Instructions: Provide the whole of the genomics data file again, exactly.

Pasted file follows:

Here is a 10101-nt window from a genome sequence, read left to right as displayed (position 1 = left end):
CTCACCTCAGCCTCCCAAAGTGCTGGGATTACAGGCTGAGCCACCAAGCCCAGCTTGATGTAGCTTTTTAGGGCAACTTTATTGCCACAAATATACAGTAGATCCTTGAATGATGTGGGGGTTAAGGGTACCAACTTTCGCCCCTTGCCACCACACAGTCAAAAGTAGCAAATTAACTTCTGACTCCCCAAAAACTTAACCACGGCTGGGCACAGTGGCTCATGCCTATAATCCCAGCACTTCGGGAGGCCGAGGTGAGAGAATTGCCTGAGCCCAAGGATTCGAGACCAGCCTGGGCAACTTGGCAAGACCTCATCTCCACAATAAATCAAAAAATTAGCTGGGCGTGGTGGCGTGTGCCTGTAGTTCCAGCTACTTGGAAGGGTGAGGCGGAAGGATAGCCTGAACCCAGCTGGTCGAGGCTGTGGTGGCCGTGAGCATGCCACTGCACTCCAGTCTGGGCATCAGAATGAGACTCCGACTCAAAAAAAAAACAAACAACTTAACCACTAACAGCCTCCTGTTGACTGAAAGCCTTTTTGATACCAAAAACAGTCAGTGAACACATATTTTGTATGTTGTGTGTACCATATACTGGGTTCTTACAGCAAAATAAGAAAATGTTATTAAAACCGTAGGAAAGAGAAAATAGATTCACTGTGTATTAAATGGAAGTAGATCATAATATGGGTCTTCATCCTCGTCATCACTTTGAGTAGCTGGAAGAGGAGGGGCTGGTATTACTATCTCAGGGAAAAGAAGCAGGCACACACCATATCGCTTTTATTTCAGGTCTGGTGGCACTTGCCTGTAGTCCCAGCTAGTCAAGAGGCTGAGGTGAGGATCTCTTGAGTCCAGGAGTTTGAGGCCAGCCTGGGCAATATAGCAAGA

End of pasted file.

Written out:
Here is a 10101-nt window from a genome sequence, read left to right as displayed (position 1 = left end):
CTCACCTCAGCCTCCCAAAGTGCTGGGATTACAGGCTGAGCCACCAAGCCCAGCTTGATGTAGCTTTTTAGGGCAACTTTATTGCCACAAATATACAGTAGATCCTTGAATGATGTGGGGGTTAAGGGTACCAACTTTCGCCCCTTGCCACCACACAGTCAAAAGTAGCAAATTAACTTCTGACTCCCCAAAAACTTAACCACGGCTGGGCACAGTGGCTCATGCCTATAATCCCAGCACTTCGGGAGGCCGAGGTGAGAGAATTGCCTGAGCCCAAGGATTCGAGACCAGCCTGGGCAACTTGGCAAGACCTCATCTCCACAATAAATCAAAAAATTAGCTGGGCGTGGTGGCGTGTGCCTGTAGTTCCAGCTACTTGGAAGGGTGAGGCGGAAGGATAGCCTGAACCCAGCTGGTCGAGGCTGTGGTGGCCGTGAGCATGCCACTGCACTCCAGTCTGGGCATCAGAATGAGACTCCGACTCAAAAAAAAAACAAACAACTTAACCACTAACAGCCTCCTGTTGACTGAAAGCCTTTTTGATACCAAAAACAGTCAGTGAACACATATTTTGTATGTTGTGTGTACCATATACTGGGTTCTTACAGCAAAATAAGAAAATGTTATTAAAACCGTAGGAAAGAGAAAATAGATTCACTGTGTATTAAATGGAAGTAGATCATAATATGGGTCTTCATCCTCGTCATCACTTTGAGTAGCTGGAAGAGGAGGGGCTGGTATTACTATCTCAGGGAAAAGAAGCAGGCACACACCATATCGCTTTTATTTCAGGTCTGGTGGCACTTGCCTGTAGTCCCAGCTAGTCAAGAGGCTGAGGTGAGGATCTCTTGAGTCCAGGAGTTTGAGGCCAGCCTGGGCAATATAGCAAGA